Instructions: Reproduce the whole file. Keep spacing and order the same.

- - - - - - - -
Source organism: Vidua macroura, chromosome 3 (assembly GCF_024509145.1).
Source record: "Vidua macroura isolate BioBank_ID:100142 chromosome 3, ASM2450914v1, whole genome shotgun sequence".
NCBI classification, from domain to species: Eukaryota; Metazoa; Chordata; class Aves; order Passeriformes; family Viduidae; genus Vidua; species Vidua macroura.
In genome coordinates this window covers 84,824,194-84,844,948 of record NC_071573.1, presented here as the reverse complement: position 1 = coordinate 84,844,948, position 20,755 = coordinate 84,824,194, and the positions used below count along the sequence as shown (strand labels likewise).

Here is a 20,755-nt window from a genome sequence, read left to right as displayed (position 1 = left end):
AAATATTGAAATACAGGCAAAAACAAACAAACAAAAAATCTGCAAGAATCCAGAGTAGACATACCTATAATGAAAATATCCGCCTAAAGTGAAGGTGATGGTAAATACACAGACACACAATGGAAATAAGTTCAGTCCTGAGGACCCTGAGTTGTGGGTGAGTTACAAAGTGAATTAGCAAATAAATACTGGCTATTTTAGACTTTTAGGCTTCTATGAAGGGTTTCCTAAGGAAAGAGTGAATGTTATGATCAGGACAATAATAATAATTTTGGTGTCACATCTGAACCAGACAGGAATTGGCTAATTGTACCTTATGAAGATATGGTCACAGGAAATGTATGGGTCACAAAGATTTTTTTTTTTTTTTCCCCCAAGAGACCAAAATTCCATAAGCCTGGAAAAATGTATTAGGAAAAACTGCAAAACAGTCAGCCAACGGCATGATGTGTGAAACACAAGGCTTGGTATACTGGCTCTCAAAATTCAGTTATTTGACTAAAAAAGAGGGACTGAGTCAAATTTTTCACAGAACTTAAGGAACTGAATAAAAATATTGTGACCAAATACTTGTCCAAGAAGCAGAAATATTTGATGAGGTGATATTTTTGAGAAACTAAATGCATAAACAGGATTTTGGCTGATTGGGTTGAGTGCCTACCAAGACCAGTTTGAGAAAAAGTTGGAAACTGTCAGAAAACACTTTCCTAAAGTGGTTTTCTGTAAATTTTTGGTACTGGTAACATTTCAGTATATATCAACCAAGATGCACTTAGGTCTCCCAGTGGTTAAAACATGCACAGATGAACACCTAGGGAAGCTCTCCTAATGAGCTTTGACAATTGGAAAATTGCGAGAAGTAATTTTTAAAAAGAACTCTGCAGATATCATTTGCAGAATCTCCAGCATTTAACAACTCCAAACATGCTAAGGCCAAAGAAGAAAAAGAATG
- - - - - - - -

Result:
Source organism: Vidua macroura, chromosome 3 (assembly GCF_024509145.1).
Source record: "Vidua macroura isolate BioBank_ID:100142 chromosome 3, ASM2450914v1, whole genome shotgun sequence".
NCBI classification, from domain to species: Eukaryota; Metazoa; Chordata; class Aves; order Passeriformes; family Viduidae; genus Vidua; species Vidua macroura.
In genome coordinates this window covers 84,824,194-84,844,948 of record NC_071573.1, presented here as the reverse complement: position 1 = coordinate 84,844,948, position 20,755 = coordinate 84,824,194, and the positions used below count along the sequence as shown (strand labels likewise).

Here is a 20,755-nt window from a genome sequence, read left to right as displayed (position 1 = left end):
AAATATTGAAATACAGGCAAAAACAAACAAACAAAAAATCTGCAAGAATCCAGAGTAGACATACCTATAATGAAAATATCCGCCTAAAGTGAAGGTGATGGTAAATACACAGACACACAATGGAAATAAGTTCAGTCCTGAGGACCCTGAGTTGTGGGTGAGTTACAAAGTGAATTAGCAAATAAATACTGGCTATTTTAGACTTTTAGGCTTCTATGAAGGGTTTCCTAAGGAAAGAGTGAATGTTATGATCAGGACAATAATAATAATTTTGGTGTCACATCTGAACCAGACAGGAATTGGCTAATTGTACCTTATGAAGATATGGTCACAGGAAATGTATGGGTCACAAAGATTTTTTTTTTTTTTTCCCCCAAGAGACCAAAATTCCATAAGCCTGGAAAAATGTATTAGGAAAAACTGCAAAACAGTCAGCCAACGGCATGATGTGTGAAACACAAGGCTTGGTATACTGGCTCTCAAAATTCAGTTATTTGACTAAAAAAGAGGGACTGAGTCAAATTTTTCACAGAACTTAAGGAACTGAATAAAAATATTGTGACCAAATACTTGTCCAAGAAGCAGAAATATTTGATGAGGTGATATTTTTGAGAAACTAAATGCATAAACAGGATTTTGGCTGATTGGGTTGAGTGCCTACCAAGACCAGTTTGAGAAAAAGTTGGAAACTGTCAGAAAACACTTTCCTAAAGTGGTTTTCTGTAAATTTTTGGTACTGGTAACATTTCAGTATATATCAACCAAGATGCACTTAGGTCTCCCAGTGGTTAAAACATGCACAGATGAACACCTAGGGAAGCTCTCCTAATGAGCTTTGACAATTGGAAAATTGCGAGAAGTAATTTTTAAAAAGAACTCTGCAGATATCATTTGCAGAATCTCCAGCATTTAACAACTCCAAACATGCTAAGGCCAAAGAAGAAAAAGAATG